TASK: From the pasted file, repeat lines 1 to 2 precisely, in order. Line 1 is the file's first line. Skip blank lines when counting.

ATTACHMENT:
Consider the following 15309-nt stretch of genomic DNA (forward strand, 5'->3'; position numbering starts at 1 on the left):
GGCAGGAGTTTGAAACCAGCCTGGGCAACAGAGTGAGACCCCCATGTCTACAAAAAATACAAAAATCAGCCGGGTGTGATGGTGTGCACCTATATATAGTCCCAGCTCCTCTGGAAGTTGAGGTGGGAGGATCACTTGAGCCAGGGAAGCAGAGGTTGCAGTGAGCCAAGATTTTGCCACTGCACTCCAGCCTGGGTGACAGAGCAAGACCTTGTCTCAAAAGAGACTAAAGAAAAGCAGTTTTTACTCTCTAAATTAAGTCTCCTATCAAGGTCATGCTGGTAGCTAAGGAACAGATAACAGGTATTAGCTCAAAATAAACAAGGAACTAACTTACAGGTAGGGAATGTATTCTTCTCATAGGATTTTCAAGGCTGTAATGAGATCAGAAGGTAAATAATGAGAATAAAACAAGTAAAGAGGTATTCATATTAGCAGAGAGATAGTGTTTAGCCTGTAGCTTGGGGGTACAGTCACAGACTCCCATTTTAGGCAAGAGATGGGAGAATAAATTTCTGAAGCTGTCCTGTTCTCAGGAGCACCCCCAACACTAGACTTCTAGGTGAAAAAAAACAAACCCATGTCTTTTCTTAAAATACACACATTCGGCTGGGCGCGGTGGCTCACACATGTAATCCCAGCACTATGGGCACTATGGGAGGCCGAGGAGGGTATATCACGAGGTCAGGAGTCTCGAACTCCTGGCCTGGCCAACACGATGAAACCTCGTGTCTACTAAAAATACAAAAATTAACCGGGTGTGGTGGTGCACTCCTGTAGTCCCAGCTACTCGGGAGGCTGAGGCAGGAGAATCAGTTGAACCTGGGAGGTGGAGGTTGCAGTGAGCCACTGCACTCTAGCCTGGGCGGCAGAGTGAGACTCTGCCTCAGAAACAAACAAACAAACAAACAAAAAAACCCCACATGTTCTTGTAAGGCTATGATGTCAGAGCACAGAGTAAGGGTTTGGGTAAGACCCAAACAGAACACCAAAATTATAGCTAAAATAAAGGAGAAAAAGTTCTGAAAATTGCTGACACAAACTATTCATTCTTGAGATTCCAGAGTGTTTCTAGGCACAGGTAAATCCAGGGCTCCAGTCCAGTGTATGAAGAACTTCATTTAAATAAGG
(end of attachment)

Consider the following 15309-nt stretch of genomic DNA (forward strand, 5'->3'; position numbering starts at 1 on the left):
GGCAGGAGTTTGAAACCAGCCTGGGCAACAGAGTGAGACCCCCATGTCTACAAAAAATACAAAAATCAGCCGGGTGTGATGGTGTGCACCTATATATAGTCCCAGCTCCTCTGGAAGTTGAGGTGGGAGGATCACTTGAGCCAGGGAAGCAGAGGTTGCAGTGAGCCAAGATTTTGCCACTGCACTCCAGCCTGGGTGACAGAGCAAGACCTTGTCTCAAAAGAGACTAAAGAAAAGCAGTTTTTACTCTCTAAATTAAGTCTCCTATCAAGGTCATGCTGGTAGCTAAGGAACAGATAACAGGTATTAGCTCAAAATAAACAAGGAACTAACTTACAGGTAGGGAATGTATTCTTCTCATAGGATTTTCAAGGCTGTAATGAGATCAGAAGGTAAATAATGAGAATAAAACAAGTAAAGAGGTATTCATATTAGCAGAGAGATAGTGTTTAGCCTGTAGCTTGGGGGTACAGTCACAGACTCCCATTTTAGGCAAGAGATGGGAGAATAAATTTCTGAAGCTGTCCTGTTCTCAGGAGCACCCCCAACACTAGACTTCTAGGTGAAAAAAAACAAACCCATGTCTTTTCTTAAAATACACACATTCGGCTGGGCGCGGTGGCTCACACATGTAATCCCAGCACTATGGGCACTATGGGAGGCCGAGGAGGGTATATCACGAGGTCAGGAGTCTCGAACTCCTGGCCTGGCCAACACGATGAAACCTCGTGTCTACTAAAAATACAAAAATTAACCGGGTGTGGTGGTGCACTCCTGTAGTCCCAGCTACTCGGGAGGCTGAGGCAGGAGAATCAGTTGAACCTGGGAGGTGGAGGTTGCAGTGAGCCACTGCACTCTAGCCTGGGCGGCAGAGTGAGACTCTGCCTCAGAAACAAACAAACAAACAAACAAAAAAACCCCACATGTTCTTGTAAGGCTATGATGTCAGAGCACAGAGTAAGGGTTTGGGTAAGACCCAAACAGAACACCAAAATTATAGCTAAAATAAAGGAGAAAAAGTTCTGAAAATTGCTGACACAAACTATTCATTCTTGAGATTCCAGAGTGTTTCTAGGCACAGGTAAATCCAGGGCTCCAGTCCAGTGTATGAAGAACTTCATTTAAATAAGG